Before you go off and spend a long time creating your own home-grown version of encryption, check out what’s already available first. Become an expert in implementation, not in encryption algorithm or mode development.

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  1. CSL Dualcom CS2300-R signalling unit vulnerabilities, Cybergibbons
  2. Jakob Jakobsen and Claudio Orlandi, “On the CCA (in)security of MTProto
  3. Telegram FAQ, Telegram
  4. ECB, Cryptowiki
  5. CBC, Cryptowiki
  6. AES Standard, NIST
Susan Morrow
Susan Morrow

Susan Morrow is a cybersecurity and digital identity expert with over 20 years of experience. Before moving into the tech sector, she was an analytical chemist working in environmental and pharmaceutical analysis. Currently, Susan is Head of R&D at UK-based Avoco Secure.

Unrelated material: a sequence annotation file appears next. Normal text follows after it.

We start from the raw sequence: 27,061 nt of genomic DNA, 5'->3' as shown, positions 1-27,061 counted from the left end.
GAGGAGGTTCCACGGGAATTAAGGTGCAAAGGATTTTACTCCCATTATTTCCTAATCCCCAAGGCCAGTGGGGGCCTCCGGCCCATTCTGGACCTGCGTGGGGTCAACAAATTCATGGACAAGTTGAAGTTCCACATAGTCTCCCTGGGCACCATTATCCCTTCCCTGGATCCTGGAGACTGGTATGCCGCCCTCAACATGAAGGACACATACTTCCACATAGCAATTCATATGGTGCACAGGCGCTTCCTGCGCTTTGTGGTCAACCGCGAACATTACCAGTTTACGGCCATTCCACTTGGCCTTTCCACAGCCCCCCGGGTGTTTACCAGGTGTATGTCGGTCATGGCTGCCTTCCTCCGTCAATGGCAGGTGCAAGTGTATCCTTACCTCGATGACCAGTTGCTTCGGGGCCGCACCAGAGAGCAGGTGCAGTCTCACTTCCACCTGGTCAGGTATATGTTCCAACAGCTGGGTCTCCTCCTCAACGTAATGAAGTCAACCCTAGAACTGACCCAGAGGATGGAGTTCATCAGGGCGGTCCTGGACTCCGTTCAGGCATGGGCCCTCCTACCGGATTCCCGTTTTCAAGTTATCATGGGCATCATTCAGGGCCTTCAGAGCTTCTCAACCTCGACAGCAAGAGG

Susan’s expertise includes usability, accessibility and data privacy within a consumer digital transaction context. She was named a 2020 Most Influential Women in UK Tech by Computer Weekly and shortlisted by WeAreTechWomen as a Top 100 Women in Tech. Susan is on the advisory board of Surfshark and Think Digital Partners, and regularly writes on identity and security for CSO Online and Infosec Resources. Her mantra is to ensure human beings control technology, not the other way around.